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Now a boy and his mother have filed a $5m Joy-Con drift lawsuit
Legal pressure grows over ‘defective’ Nintendo Switch controllers
A mother and child have launched the latest of several lawsuits aimed at ‘drifting’ Nintendo Switch Joy-Con controllers.
The class-action lawsuit, which was filed by Luz Sanchez and her 9 or 10-year-old son in California, USA, is seeking $5 million in damages from Nintendo after two sets of Joy-Con controllers they purchased allegedly suffered from drifting.
In one case the problem was “so pronounced that the controllers became inoperable for general gameplay use”, the complaint reads (via Wired).
The suit claims that Nintendo “continues to market and sell the Products with full knowledge of the defect and without disclosing the Joy-Con Drift defect to consumers in its marketing, promotion, or packaging”.
The drifting Joy-Con issue—which causes analogue sticks to register movement even when untouched—was brought to wider public attention with the filing of another class-action lawsuit in July 2019.
In March of this year, US District Judge Thomas S. Zilly approved Nintendo’s move to compel the case to arbitration, but also rejected the platform holder’s bid to dismiss it.
Nintendo is arguing that Switch Joy-Con drift “isn’t a real problem or hasn’t caused anyone any inconvenience”, according to US law firm CSK&D, which is working to pursue the case through the arbitration process.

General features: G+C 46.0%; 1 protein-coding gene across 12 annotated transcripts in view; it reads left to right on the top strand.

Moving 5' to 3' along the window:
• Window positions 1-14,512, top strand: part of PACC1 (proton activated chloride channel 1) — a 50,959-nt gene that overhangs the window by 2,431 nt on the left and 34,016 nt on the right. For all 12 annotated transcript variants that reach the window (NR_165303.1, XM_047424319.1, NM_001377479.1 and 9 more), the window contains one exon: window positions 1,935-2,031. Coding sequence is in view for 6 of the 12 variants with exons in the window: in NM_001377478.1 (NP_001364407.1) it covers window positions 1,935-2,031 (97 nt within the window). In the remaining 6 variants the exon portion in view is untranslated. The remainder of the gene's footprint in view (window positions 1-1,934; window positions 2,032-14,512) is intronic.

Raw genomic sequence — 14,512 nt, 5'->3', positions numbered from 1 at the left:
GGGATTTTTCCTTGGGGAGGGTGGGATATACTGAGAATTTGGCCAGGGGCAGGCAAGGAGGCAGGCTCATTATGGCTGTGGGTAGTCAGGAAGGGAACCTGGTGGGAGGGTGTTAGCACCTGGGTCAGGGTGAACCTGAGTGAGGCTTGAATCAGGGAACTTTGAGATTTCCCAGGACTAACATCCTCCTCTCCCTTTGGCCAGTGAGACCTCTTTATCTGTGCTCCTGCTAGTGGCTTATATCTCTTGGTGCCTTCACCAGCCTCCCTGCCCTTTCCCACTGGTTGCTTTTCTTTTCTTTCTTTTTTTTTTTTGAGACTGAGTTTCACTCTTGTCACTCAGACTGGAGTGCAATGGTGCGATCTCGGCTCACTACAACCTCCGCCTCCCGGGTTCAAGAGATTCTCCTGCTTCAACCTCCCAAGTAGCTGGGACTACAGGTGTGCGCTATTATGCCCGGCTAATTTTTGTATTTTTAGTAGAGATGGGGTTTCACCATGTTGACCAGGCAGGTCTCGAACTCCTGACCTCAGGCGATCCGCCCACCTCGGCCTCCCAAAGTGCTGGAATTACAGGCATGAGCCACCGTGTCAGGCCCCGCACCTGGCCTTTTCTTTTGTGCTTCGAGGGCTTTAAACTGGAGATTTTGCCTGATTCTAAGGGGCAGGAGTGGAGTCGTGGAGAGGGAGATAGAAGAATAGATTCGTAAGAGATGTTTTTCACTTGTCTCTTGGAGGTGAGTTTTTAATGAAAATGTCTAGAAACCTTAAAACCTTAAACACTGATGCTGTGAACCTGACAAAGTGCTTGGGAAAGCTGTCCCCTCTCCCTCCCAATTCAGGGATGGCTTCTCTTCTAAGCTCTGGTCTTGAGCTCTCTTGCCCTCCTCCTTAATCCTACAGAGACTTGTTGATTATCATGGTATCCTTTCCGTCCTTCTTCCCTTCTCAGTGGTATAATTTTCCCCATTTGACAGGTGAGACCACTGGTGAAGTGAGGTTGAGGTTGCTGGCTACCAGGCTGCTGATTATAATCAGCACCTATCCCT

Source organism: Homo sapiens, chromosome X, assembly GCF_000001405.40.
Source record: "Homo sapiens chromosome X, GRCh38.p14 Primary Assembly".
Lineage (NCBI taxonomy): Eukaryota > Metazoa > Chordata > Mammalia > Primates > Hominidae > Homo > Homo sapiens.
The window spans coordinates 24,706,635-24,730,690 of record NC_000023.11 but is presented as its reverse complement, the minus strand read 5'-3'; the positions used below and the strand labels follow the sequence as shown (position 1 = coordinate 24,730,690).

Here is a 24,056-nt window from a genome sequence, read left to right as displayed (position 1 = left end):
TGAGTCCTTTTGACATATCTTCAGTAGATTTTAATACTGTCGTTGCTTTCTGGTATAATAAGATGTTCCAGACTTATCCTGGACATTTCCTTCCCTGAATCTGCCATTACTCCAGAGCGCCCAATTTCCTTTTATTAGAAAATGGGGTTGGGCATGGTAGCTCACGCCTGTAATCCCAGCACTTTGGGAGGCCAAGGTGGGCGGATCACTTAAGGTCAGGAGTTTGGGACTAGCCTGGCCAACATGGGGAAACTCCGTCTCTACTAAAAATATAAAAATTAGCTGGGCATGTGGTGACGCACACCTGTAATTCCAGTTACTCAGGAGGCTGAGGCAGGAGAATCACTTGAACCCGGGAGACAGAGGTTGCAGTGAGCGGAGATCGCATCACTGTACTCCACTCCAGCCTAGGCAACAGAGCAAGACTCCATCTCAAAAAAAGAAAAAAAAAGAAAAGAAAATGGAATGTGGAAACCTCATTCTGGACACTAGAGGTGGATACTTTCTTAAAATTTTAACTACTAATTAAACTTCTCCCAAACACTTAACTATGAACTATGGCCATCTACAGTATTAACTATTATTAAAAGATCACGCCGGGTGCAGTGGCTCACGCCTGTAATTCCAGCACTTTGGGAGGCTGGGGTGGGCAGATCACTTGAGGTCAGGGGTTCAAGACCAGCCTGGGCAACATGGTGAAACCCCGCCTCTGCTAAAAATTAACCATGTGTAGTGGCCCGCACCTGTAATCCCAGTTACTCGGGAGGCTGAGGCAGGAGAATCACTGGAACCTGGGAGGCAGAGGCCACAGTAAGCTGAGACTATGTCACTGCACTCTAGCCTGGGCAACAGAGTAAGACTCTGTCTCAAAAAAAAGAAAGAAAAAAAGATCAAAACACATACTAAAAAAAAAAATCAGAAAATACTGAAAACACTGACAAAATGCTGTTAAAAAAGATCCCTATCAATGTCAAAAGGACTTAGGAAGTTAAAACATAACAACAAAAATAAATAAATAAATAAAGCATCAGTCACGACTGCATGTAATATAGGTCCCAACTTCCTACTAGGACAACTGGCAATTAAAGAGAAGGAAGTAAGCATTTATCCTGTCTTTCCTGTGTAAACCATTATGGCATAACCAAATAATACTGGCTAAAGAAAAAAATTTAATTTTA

It is currently asking consumers who have contacted it about Joy-Con drift problems to supply it with short videos outlining the issues they’ve experienced, how Nintendo dealt with their complaints, and whether it has affected their confidence in the company’s products.
CSK&D has requested that videos are submitted by October 16 and said it intends to share them with Nintendo’s attorneys and the company’s representatives.
Shortly after the class-action suit was filed last year, Nintendo reportedly stopped charging for repair of drifting Joy-Cons and began refunding those who had already paid for a fix, although it did not acknowledge an actual fault with Switch controllers.
However, Nintendo’s president offered the company’s first public Joy-Con drift apology during an investor Q&A in June 2020. “We apologize for any inconvenience caused to our customers regarding Joy-Con controllers,” Shuntaro Furukawa said.
“We are continuing to improve our products, but currently Joy-Con is subject to a class-action lawsuit in the United States and is a pending issue so we cannot comment on any specific actions we may take.”
Nintendo was hit with another Joy-Con drift lawsuit in September, which accuses the company of planned obsolescence – a policy of producing goods designed to break so that they need to be replaced.
The lawsuit was filed in Paris by French non-profit consumer organisation UFC-Que Choisir, which said it was acting in a bid to get Nintendo to change the way Joy-Cons are manufactured.
Having requested expert analysis, UFC-Que Choisir said it identified two flaws that could be behind the problem: early wear and tear of the electronic circuits and an airtightness defect which enables fragments and dust to get inside the controller.
It also claims Nintendo recently modified the way Joy-Con controllers are created but failed to fix the problem.